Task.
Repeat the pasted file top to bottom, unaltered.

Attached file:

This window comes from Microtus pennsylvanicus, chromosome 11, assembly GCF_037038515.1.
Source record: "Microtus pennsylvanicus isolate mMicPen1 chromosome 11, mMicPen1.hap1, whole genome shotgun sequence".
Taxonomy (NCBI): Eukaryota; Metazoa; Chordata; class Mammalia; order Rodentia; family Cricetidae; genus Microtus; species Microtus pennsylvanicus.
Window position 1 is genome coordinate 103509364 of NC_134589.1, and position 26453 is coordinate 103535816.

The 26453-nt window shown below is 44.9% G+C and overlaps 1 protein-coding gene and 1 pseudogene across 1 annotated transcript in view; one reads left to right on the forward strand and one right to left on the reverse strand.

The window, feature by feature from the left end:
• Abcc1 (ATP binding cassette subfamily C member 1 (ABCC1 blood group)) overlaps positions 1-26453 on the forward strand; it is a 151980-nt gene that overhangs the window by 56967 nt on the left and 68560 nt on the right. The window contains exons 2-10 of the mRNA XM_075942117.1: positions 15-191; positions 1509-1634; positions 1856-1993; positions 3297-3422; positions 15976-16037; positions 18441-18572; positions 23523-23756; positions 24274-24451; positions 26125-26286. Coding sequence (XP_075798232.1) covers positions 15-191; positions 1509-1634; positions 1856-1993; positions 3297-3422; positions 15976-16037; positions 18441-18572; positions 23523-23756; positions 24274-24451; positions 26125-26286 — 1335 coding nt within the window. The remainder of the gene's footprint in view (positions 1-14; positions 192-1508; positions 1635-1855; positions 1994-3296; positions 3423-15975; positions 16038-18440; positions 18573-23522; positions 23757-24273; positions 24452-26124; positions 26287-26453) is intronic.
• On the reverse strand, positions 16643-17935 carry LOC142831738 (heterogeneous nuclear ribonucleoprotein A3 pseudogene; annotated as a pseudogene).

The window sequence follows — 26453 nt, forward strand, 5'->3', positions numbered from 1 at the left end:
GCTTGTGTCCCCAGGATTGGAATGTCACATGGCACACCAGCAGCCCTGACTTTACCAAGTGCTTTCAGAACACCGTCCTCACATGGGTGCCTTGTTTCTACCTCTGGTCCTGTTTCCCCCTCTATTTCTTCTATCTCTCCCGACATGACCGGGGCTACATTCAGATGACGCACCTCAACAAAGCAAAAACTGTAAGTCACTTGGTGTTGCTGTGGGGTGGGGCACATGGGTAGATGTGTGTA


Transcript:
This window comes from Microtus pennsylvanicus, chromosome 11, assembly GCF_037038515.1.
Source record: "Microtus pennsylvanicus isolate mMicPen1 chromosome 11, mMicPen1.hap1, whole genome shotgun sequence".
Taxonomy (NCBI): Eukaryota; Metazoa; Chordata; class Mammalia; order Rodentia; family Cricetidae; genus Microtus; species Microtus pennsylvanicus.
Window position 1 is genome coordinate 103509364 of NC_134589.1, and position 26453 is coordinate 103535816.

The 26453-nt window shown below is 44.9% G+C and overlaps 1 protein-coding gene and 1 pseudogene across 1 annotated transcript in view; one reads left to right on the forward strand and one right to left on the reverse strand.

The window, feature by feature from the left end:
• Abcc1 (ATP binding cassette subfamily C member 1 (ABCC1 blood group)) overlaps positions 1-26453 on the forward strand; it is a 151980-nt gene that overhangs the window by 56967 nt on the left and 68560 nt on the right. The window contains exons 2-10 of the mRNA XM_075942117.1: positions 15-191; positions 1509-1634; positions 1856-1993; positions 3297-3422; positions 15976-16037; positions 18441-18572; positions 23523-23756; positions 24274-24451; positions 26125-26286. Coding sequence (XP_075798232.1) covers positions 15-191; positions 1509-1634; positions 1856-1993; positions 3297-3422; positions 15976-16037; positions 18441-18572; positions 23523-23756; positions 24274-24451; positions 26125-26286 — 1335 coding nt within the window. The remainder of the gene's footprint in view (positions 1-14; positions 192-1508; positions 1635-1855; positions 1994-3296; positions 3423-15975; positions 16038-18440; positions 18573-23522; positions 23757-24273; positions 24452-26124; positions 26287-26453) is intronic.
• On the reverse strand, positions 16643-17935 carry LOC142831738 (heterogeneous nuclear ribonucleoprotein A3 pseudogene; annotated as a pseudogene).

The window sequence follows — 26453 nt, forward strand, 5'->3', positions numbered from 1 at the left end:
GCTTGTGTCCCCAGGATTGGAATGTCACATGGCACACCAGCAGCCCTGACTTTACCAAGTGCTTTCAGAACACCGTCCTCACATGGGTGCCTTGTTTCTACCTCTGGTCCTGTTTCCCCCTCTATTTCTTCTATCTCTCCCGACATGACCGGGGCTACATTCAGATGACGCACCTCAACAAAGCAAAAACTGTAAGTCACTTGGTGTTGCTGTGGGGTGGGGCACATGGGTAGATGTGTGTA